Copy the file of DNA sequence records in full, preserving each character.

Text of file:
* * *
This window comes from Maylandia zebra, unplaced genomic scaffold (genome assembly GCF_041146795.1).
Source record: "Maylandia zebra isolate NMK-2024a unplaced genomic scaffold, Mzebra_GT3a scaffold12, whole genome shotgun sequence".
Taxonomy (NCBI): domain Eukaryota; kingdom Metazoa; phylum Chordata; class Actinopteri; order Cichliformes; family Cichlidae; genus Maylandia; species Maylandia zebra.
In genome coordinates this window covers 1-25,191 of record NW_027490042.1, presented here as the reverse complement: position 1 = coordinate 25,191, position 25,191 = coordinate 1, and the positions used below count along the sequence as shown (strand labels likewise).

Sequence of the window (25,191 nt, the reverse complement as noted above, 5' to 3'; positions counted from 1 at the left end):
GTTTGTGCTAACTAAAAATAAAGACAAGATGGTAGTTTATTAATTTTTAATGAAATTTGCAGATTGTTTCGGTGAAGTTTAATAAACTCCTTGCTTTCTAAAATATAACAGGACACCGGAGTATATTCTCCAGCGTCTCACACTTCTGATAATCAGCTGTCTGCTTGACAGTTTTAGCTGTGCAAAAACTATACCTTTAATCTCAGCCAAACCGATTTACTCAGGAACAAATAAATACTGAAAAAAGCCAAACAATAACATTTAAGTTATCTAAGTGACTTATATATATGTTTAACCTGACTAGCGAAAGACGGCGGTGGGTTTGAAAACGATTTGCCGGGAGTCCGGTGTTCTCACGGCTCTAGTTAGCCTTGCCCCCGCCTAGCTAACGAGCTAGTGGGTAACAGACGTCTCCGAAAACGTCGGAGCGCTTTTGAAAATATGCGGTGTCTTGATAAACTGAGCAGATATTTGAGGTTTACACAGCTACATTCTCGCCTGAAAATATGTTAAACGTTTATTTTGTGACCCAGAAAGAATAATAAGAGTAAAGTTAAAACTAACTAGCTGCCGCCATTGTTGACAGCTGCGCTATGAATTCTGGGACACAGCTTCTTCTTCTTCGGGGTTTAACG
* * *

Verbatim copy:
This window comes from Maylandia zebra, unplaced genomic scaffold (genome assembly GCF_041146795.1).
Source record: "Maylandia zebra isolate NMK-2024a unplaced genomic scaffold, Mzebra_GT3a scaffold12, whole genome shotgun sequence".
Taxonomy (NCBI): domain Eukaryota; kingdom Metazoa; phylum Chordata; class Actinopteri; order Cichliformes; family Cichlidae; genus Maylandia; species Maylandia zebra.
In genome coordinates this window covers 1-25,191 of record NW_027490042.1, presented here as the reverse complement: position 1 = coordinate 25,191, position 25,191 = coordinate 1, and the positions used below count along the sequence as shown (strand labels likewise).

Sequence of the window (25,191 nt, the reverse complement as noted above, 5' to 3'; positions counted from 1 at the left end):
GTTTGTGCTAACTAAAAATAAAGACAAGATGGTAGTTTATTAATTTTTAATGAAATTTGCAGATTGTTTCGGTGAAGTTTAATAAACTCCTTGCTTTCTAAAATATAACAGGACACCGGAGTATATTCTCCAGCGTCTCACACTTCTGATAATCAGCTGTCTGCTTGACAGTTTTAGCTGTGCAAAAACTATACCTTTAATCTCAGCCAAACCGATTTACTCAGGAACAAATAAATACTGAAAAAAGCCAAACAATAACATTTAAGTTATCTAAGTGACTTATATATATGTTTAACCTGACTAGCGAAAGACGGCGGTGGGTTTGAAAACGATTTGCCGGGAGTCCGGTGTTCTCACGGCTCTAGTTAGCCTTGCCCCCGCCTAGCTAACGAGCTAGTGGGTAACAGACGTCTCCGAAAACGTCGGAGCGCTTTTGAAAATATGCGGTGTCTTGATAAACTGAGCAGATATTTGAGGTTTACACAGCTACATTCTCGCCTGAAAATATGTTAAACGTTTATTTTGTGACCCAGAAAGAATAATAAGAGTAAAGTTAAAACTAACTAGCTGCCGCCATTGTTGACAGCTGCGCTATGAATTCTGGGACACAGCTTCTTCTTCTTCGGGGTTTAACG